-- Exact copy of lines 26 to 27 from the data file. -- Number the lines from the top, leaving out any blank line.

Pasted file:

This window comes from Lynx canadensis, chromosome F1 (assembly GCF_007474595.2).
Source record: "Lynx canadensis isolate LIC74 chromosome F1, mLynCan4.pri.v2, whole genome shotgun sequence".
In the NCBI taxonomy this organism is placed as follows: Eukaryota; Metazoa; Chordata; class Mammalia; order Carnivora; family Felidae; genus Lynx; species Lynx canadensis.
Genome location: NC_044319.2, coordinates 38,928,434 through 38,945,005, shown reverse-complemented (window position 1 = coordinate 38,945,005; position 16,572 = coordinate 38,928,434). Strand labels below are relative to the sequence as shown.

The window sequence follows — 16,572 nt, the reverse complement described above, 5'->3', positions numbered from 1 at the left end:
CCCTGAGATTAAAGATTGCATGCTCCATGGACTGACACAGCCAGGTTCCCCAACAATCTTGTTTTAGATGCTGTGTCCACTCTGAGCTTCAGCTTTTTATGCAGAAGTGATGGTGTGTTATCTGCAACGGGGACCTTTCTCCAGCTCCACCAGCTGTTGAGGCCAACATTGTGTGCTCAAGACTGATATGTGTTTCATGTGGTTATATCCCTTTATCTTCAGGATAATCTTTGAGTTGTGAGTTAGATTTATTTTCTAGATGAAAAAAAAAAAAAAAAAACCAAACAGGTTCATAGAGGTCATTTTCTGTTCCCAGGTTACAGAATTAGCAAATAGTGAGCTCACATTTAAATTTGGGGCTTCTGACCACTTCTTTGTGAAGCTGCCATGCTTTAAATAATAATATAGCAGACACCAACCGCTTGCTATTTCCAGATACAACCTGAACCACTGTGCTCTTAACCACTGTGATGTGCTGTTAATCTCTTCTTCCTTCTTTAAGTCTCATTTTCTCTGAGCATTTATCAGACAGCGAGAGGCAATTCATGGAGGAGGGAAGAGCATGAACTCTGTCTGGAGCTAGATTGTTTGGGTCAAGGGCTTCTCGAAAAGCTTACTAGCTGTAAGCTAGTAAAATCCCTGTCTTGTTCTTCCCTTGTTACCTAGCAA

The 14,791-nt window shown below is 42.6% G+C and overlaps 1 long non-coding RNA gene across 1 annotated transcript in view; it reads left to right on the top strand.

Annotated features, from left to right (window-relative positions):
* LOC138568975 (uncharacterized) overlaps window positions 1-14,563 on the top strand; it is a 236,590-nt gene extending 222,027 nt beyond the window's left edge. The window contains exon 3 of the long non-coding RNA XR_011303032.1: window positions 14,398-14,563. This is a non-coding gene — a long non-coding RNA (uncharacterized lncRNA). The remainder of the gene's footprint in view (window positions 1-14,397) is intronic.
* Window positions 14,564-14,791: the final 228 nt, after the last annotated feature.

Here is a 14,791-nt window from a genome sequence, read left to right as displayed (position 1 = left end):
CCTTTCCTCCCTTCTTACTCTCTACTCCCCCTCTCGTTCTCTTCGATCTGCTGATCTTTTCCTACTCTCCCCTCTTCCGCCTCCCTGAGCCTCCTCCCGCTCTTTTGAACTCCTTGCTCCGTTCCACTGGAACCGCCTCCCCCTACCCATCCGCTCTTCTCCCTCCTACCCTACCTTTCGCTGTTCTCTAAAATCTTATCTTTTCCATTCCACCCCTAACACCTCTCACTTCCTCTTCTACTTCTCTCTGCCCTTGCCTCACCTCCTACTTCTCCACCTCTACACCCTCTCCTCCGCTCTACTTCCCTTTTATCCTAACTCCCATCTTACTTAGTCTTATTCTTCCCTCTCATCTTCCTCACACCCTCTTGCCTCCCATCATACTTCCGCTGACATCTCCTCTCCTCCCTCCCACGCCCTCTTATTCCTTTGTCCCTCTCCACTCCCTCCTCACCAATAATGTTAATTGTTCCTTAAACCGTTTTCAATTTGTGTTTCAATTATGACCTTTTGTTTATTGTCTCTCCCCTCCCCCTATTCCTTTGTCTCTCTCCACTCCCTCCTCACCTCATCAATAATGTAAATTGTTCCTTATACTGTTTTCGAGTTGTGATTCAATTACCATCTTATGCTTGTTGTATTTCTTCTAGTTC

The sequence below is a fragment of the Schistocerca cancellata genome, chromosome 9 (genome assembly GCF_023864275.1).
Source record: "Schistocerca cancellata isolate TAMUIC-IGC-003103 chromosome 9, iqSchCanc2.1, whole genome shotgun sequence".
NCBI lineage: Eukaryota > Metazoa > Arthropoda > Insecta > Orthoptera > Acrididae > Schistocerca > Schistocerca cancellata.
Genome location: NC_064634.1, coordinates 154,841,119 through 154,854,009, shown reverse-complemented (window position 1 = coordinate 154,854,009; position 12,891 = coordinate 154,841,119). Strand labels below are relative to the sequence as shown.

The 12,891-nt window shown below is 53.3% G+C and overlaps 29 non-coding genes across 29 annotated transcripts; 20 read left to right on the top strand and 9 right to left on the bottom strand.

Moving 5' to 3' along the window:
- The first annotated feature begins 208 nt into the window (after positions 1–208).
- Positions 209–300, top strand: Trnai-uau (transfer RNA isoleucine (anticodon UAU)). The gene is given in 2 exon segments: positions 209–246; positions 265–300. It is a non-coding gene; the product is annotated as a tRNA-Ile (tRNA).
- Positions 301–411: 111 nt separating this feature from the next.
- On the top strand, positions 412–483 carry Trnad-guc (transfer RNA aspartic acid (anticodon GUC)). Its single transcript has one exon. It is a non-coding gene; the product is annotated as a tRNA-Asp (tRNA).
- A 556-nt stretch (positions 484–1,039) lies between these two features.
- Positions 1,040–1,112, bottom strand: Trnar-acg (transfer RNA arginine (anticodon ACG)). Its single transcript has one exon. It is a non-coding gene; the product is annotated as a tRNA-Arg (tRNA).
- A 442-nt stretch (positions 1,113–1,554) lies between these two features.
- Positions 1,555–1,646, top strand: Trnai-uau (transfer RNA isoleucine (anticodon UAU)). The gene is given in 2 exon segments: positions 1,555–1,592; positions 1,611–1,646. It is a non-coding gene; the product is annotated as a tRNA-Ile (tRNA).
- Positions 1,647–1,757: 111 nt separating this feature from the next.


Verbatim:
- Positions 1,555–1,646, top strand: Trnai-uau (transfer RNA isoleucine (anticodon UAU)). The gene is given in 2 exon segments: positions 1,555–1,592; positions 1,611–1,646. It is a non-coding gene; the product is annotated as a tRNA-Ile (tRNA).
- Positions 1,647–1,757: 111 nt separating this feature from the next.